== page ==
7: The Auditory System

In lecture 7 we learned about the auditory system, i.e. how can we hear. So, as commonly known the tiniest bones in our body lie in the ear: the ossicles. From the ossicles, the tiniest one is stapes. Other ossicles are malleus and incus. The ossicles amplify the sound waves coming to the tympanic membrane (eardrum), that are originally collected by the auricle pinna of the outer ear and then channeled into the ear canal, where they end to the tympanic membrane. 

Even though it is commonly said, that the ossicles amplify the sound waves, the main amplification mechanism comes from the size difference between the eardrum and the oval window that connects the middle ear to the inner ear. Through this oval window, the amplified sound waves travel into the cochlea, which is a fluid-filled hearing organ. The Eustachian tube that opens up into the middle ear, equalizes the pressure between outside the ear and within the middle ear.

After the sound waves are in the cochlea, as the stapes moves in and out, the perilymph starts to flow, which then again generates a traveling wave in the basilar membrane. Depending on the frequency of the sound, the traveling waves differ: high-frequency sounds dissipate near the base of the basilar membrane, whereas low-frequency sounds dissipate in the apex of the basilar membrane. One very interesting thing we learned, related to these frequencies, is tonotopy. It is the systematic organization of sound frequencies within the auditory system. The tonotopic maps can be found the basilar membrane, and each auditory relay nuclei, medial geniculate nucleus (MGN) and auditory cortex.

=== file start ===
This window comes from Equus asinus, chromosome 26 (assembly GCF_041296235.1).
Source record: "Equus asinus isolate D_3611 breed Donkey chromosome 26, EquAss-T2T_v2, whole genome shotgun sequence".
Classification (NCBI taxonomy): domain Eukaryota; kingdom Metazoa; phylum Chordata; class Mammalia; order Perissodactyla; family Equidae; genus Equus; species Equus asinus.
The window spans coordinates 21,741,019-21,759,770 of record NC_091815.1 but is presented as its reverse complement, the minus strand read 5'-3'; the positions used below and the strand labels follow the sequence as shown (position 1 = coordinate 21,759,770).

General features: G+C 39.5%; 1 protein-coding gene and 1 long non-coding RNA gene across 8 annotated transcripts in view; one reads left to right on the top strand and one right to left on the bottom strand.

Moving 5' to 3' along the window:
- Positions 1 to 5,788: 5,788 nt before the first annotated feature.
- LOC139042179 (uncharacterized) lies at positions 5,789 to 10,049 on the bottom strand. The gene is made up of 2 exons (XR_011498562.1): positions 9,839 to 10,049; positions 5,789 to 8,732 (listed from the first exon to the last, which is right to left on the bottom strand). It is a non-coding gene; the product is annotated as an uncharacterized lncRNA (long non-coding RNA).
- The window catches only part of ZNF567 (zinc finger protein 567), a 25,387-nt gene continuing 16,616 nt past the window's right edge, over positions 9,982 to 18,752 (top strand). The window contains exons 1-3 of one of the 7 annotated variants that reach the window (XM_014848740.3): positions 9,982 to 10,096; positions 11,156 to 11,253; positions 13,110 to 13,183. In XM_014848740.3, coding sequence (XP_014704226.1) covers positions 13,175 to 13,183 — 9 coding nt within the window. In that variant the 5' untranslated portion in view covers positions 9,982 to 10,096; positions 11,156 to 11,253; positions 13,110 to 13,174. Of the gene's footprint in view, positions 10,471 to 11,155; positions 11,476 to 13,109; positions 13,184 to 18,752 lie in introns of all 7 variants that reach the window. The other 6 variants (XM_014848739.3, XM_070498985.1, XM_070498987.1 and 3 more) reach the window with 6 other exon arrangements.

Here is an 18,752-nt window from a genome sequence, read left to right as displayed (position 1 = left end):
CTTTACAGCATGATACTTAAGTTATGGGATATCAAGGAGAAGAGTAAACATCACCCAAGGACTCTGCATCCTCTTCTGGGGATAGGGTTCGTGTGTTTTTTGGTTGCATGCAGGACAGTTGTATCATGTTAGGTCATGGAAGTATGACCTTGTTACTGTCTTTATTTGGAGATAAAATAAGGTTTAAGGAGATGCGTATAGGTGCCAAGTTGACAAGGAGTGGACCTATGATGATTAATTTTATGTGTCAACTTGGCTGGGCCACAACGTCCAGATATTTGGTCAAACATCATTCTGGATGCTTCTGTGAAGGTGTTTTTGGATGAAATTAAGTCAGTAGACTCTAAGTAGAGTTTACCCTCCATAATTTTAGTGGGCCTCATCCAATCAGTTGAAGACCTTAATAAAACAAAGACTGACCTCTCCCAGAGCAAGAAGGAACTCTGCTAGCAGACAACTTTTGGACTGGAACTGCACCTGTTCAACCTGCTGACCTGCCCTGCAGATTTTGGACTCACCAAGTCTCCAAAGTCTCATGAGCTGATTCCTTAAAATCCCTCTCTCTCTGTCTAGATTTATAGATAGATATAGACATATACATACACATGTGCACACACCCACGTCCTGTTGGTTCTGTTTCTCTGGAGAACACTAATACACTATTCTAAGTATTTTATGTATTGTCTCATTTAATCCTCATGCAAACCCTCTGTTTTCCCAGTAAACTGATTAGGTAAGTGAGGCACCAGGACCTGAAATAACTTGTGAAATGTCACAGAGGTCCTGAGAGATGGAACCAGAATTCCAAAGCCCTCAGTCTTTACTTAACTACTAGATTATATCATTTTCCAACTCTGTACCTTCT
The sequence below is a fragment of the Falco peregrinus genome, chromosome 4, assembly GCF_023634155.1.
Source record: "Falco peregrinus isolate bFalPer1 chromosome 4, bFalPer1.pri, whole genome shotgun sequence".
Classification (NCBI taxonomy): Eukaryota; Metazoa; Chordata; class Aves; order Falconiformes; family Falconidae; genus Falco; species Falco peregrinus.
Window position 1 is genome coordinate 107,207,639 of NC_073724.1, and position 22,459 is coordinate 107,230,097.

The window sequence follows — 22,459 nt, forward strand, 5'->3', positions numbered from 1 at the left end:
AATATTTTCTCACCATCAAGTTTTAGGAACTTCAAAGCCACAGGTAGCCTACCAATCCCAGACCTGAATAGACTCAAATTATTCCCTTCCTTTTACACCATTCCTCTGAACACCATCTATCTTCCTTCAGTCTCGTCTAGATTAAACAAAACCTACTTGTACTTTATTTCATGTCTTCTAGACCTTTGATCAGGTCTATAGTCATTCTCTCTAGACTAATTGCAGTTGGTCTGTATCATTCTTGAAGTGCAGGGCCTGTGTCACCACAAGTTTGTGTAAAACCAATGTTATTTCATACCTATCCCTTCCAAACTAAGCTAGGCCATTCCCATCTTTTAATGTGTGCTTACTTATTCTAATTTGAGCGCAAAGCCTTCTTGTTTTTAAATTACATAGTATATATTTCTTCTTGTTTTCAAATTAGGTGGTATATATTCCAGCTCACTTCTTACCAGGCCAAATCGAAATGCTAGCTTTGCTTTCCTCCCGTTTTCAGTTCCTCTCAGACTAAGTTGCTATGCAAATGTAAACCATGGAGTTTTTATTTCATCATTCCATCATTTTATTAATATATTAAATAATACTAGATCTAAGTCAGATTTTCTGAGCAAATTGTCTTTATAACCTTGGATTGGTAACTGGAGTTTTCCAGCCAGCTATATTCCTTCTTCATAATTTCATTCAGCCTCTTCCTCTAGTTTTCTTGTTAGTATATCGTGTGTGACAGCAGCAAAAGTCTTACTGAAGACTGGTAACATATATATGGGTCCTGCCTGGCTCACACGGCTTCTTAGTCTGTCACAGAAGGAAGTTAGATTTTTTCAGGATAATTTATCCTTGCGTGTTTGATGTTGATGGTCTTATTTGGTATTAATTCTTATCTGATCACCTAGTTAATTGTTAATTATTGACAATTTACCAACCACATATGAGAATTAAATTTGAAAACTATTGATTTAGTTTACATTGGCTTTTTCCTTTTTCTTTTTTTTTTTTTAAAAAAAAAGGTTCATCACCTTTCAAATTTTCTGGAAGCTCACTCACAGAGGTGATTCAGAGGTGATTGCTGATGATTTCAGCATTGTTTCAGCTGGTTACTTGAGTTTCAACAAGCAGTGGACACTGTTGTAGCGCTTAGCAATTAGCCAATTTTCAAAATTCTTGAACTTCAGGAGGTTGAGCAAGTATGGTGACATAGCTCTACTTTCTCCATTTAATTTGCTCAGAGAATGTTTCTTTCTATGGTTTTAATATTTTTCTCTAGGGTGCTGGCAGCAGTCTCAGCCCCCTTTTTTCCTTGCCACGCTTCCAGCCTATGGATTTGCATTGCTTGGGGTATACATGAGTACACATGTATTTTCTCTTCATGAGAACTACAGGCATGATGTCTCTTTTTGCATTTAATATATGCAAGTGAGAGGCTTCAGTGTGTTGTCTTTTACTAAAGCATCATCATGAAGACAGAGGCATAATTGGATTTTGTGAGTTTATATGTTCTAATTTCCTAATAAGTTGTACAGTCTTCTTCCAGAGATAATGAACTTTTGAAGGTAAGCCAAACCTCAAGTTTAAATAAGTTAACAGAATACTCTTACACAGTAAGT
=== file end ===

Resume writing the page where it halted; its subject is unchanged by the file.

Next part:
Finally, the auditory receptor cells are located in the organ of Corti. They convert mechanical energy (bending of cilia) into a change in membrane polarization (neural signal). So e.g. when sound causes the basilar membrane to deflect upward, the reticular lamina moves up and cause the stereocilia to bend, which then generates a receptor potential. From the ear (from spiral ganglion), the neural signal travel via to the auditory cortex via numerous pathways, but the primary pathway is through ventral cochleae nucleus, superior olive, inferior colliculus, MGN and as last, auditory cortex.

Alexandra & Alisa

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